In recent earnings, IBM has appeared to pull itself out of its revenue woes. In its latest technology venture, Big Blue is embracing drones for coffee delivery, as first spotted by the Financial Times.
A patent filed by the company on August 7 said the drones will be equipped with artificial intelligence to determine an individual's mental state. "A caffeine containing drink is to be delivered to individuals that would like the drink, or who has a predetermined cognitive state, using an unmanned aerial vehicle/drone," according to the patent.
Analysis of the delivery's recipients can include profiles, calendar information and even sleep cycle data, which can be used to construct a "predetermined cognitive state." Sensors will be used to identify a person's cognitive state or to understand a gesture suggesting the person wants a drink.
IBM's latest proposal might just put Google's infamous office nap pods to bed (pun intended).
A coffee drone is the latest futuristic venture Big Blue is taking for workplace innovation. The analysis sculpted around the coffee drone's target would have to exhibit or embody signals that warrant caffeine intake.
The drone has to identify a candidate worthy of a caffeinated drink and that could be a slippery slope. A drone mistaking someone's natural features for one of tiredness may result in an HR complaint or at the very least a trip to the bathroom to apply some under-eye concealer.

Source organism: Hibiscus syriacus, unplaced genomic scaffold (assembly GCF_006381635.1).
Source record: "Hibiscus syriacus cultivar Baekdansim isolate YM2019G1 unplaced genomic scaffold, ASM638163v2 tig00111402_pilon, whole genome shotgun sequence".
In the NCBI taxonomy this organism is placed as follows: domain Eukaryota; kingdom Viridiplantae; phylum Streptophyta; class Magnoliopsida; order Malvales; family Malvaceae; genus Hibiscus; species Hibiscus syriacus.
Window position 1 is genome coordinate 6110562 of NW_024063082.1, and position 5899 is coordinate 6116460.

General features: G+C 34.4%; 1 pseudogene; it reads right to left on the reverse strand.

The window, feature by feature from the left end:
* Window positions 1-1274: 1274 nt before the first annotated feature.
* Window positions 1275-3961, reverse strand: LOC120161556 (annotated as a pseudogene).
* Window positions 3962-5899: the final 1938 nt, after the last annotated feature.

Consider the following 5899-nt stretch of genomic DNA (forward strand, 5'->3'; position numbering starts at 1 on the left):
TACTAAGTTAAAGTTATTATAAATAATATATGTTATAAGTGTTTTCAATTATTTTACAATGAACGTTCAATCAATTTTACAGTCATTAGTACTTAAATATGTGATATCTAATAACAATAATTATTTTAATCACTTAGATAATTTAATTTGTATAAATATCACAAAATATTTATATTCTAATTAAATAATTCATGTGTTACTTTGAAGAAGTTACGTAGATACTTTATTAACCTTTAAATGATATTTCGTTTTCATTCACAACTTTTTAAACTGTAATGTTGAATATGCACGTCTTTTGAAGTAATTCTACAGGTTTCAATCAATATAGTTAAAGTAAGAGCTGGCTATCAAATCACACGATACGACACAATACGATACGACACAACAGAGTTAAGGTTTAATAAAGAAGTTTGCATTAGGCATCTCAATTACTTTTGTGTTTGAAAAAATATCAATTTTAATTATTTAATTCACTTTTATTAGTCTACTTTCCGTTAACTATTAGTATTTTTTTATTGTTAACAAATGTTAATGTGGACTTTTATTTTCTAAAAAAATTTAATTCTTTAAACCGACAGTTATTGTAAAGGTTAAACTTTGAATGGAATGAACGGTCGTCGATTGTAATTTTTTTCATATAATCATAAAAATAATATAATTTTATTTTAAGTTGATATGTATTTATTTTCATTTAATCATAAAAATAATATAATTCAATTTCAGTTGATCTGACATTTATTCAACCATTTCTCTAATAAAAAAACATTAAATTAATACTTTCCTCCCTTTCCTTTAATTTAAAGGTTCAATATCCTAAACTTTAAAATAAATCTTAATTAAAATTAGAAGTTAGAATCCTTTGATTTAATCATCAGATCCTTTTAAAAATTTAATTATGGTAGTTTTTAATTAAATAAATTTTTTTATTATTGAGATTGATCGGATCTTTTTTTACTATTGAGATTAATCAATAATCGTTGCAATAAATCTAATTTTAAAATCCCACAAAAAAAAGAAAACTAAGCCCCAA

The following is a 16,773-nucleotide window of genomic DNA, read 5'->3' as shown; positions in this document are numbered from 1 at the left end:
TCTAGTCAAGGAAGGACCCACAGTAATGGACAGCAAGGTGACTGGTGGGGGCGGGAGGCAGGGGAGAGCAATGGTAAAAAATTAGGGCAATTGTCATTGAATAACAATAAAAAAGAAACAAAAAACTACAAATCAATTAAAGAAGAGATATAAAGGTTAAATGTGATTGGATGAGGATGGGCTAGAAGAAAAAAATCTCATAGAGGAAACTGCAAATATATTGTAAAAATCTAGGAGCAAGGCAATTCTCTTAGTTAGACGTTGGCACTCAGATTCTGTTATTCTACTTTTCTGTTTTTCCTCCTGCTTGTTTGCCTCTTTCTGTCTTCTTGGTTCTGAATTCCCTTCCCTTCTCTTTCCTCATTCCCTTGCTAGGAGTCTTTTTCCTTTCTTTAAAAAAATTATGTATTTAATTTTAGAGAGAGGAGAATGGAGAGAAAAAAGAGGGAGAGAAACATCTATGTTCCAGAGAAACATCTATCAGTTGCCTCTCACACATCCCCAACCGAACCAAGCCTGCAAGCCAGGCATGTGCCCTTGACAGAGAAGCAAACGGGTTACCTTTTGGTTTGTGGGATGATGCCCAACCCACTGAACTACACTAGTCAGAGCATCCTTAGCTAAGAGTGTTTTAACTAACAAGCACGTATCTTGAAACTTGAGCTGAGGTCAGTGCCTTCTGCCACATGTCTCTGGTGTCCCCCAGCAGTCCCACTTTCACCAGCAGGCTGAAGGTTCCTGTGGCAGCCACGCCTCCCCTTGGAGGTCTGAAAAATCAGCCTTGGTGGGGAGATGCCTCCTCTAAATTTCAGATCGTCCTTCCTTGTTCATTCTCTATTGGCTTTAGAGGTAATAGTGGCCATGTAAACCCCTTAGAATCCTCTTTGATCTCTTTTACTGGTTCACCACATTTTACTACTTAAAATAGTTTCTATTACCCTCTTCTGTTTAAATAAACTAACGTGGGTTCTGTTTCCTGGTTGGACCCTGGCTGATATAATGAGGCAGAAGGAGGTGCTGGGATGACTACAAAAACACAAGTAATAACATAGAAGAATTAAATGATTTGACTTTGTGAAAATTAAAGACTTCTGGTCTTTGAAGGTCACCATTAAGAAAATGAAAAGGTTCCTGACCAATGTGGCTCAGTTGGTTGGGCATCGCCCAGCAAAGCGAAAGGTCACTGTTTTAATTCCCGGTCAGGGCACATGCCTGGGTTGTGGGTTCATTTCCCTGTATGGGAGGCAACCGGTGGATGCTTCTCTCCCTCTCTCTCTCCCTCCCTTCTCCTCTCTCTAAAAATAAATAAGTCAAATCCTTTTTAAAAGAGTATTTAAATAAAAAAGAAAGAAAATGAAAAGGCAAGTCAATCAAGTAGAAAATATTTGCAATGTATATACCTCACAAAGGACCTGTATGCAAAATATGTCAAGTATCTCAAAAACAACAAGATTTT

AI has underlying biases to overcome. The integrity of the data AI uses to make decisions is a real issue that needs resolve. Addressing such issues is likely a concern of scientists and HR departments.
A coffee drone could be HR's dream or worst nightmare. Drones are controversial by reputation, but the idea of never receiving another complaint about burnt coffee from the office machine might be enough to expedite drone purchase orders.
IBM now owns the intellectual property of coffee drones and could essentially have a patent on one of the future's brightest innovations — or one hot spill away from one of the future's dimmest ideas.
For now, the prospects are optimistic. "If coffee delivery and consumption is carried out in a public location where it is visible to others, social psychology suggests that the public nature of the serving and consumption will stimulate others to desire coffee in a phenomenon known as 'social proof,' or informal social influence," according to the patent.
As a result, drone-delivered coffee could make employees more alert and more personable.